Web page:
Tuesday, October 13, 2009

All Things Fair

Lust och fägring stor; Romantic drama, Denmark/ Sweden, D: Bo Widerberg, S: Johan Widerberg, Marika Lagercrantz, Karin Huldt

Malmo, Sweden, '43. Stig (15) is a teenager who came from Stockholm. His older brother is a sailor who fights in the war whereas his father is an alcoholic. Stig works in the cinemas selling candy but one day has to stay behind in class and clean up glued flies he hit. He then falls in love with teacher Viola (37) and starts a secret affair with her. Viola's husband Kjell is often out for work so the couple has enough time in her apartment. Even when Kjell discovers the affair, he becomes friends with Stig. But when the teenager starts a relationship with a girl his age, Lisbet, he breaks up with Viola, who in anger makes him flunk the class. Since his brother died, Stig leaves in resignation.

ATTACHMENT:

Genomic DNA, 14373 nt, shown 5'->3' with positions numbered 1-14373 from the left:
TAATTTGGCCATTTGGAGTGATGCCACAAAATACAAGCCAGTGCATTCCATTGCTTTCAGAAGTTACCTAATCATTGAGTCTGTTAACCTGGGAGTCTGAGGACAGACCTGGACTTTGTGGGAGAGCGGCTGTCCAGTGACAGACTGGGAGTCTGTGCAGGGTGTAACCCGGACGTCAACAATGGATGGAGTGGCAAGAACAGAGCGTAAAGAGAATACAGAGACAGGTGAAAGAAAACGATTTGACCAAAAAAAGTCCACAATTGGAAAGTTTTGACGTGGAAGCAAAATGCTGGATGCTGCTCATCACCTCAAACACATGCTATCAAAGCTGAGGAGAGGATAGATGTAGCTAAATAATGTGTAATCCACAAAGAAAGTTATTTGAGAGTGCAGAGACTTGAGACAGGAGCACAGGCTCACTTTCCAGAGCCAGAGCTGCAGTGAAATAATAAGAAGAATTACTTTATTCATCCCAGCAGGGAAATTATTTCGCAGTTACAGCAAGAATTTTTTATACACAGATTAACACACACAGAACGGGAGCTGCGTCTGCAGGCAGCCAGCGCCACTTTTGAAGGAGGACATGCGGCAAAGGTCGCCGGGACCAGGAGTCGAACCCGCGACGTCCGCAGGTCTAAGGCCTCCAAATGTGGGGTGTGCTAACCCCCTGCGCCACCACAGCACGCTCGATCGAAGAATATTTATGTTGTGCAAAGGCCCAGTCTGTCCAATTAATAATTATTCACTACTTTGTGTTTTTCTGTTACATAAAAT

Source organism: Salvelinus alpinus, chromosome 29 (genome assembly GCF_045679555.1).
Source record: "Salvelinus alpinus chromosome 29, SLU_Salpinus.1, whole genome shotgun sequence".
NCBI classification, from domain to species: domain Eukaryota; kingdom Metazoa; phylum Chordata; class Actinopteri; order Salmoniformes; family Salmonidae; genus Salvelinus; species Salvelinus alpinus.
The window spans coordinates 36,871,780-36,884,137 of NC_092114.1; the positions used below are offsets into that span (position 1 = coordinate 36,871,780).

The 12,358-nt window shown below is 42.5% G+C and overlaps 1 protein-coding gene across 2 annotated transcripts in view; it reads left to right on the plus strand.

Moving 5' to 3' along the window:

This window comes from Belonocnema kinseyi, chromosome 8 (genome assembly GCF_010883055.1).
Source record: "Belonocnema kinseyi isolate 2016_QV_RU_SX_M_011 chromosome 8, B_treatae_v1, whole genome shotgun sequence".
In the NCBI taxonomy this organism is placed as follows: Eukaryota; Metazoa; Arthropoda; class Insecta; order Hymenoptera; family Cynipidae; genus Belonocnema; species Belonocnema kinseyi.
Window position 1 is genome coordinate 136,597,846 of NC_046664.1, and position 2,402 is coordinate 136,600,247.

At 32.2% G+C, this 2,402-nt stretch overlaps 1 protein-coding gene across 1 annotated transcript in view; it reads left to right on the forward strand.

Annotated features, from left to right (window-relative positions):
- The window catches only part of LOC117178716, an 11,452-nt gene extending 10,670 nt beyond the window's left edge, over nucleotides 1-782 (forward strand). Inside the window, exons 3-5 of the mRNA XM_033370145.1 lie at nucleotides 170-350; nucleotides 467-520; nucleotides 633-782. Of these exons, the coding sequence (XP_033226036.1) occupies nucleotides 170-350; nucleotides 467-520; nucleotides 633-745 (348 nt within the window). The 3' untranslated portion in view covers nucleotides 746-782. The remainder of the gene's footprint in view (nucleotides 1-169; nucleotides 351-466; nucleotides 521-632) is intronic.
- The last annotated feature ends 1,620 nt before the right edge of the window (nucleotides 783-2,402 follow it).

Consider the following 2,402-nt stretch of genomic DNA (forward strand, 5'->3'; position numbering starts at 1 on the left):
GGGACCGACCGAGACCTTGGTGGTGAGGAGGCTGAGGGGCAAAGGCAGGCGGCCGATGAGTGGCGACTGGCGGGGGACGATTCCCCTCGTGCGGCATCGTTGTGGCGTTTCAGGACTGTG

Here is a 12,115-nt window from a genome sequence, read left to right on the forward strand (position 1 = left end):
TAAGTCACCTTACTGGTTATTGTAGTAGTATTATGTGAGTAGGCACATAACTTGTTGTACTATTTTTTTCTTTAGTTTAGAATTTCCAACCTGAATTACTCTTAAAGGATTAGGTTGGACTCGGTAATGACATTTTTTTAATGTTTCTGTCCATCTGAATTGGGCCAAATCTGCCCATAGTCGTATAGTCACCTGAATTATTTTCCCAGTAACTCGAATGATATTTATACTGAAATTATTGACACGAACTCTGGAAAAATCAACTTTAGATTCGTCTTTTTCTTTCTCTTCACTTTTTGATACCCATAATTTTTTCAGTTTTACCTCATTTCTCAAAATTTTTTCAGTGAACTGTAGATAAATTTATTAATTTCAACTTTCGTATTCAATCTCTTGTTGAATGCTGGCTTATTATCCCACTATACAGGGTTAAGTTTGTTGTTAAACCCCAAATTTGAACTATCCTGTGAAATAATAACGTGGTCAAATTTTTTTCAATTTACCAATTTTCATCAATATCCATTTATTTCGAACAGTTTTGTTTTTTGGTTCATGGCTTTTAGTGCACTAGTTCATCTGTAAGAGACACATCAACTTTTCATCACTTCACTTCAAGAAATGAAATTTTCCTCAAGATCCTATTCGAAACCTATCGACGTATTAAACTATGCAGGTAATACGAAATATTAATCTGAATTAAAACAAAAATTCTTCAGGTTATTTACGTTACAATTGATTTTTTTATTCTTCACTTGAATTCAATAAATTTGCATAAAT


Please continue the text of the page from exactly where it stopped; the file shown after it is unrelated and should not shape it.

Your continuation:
Excellent love drama "All Things Fair" with a topic of a relationship between a young student and a more mature teacher reminds of "The Graduate", compared to which its only for a nuance weaker, but it's not that classics's surrogate. The most astounding things is that the backdrop of the story, World War II, remained deliberately insignificant, whereas the main story, relationship of the couple, truly became the most important aspect, which is an unusual twist of cliches since in most movies it would have been the other way around. Even though it was his last film, director Bo Widerberg queues the details of the controversial romance is an elaborated, honest and humane way, from the kiss Stig gives to the chair on which the teacher Viola sits, through their affair, up to the the point where her husband discovers the affair yet still remains his friend. No prejudice, no taunting, just a simple display of two people in love. On the other hand, in another subplot, Stig is also seduced by teenage Lisbet, a virgin who takes her clothes off in front of him and leads him to a bed, even preparing a rag under it in case that she bleeds too much during her first time. Despite erotic scenes, Widerberg avoided the lascivious and created a sophisticated achievement, whereas the end can be interpreted in a lot of ways - even that the teacher wanted to teach the hero to love women the way she wanted to, not the way he usually would. "All Things Fair" was nominated for an Oscar as best foreign language film.


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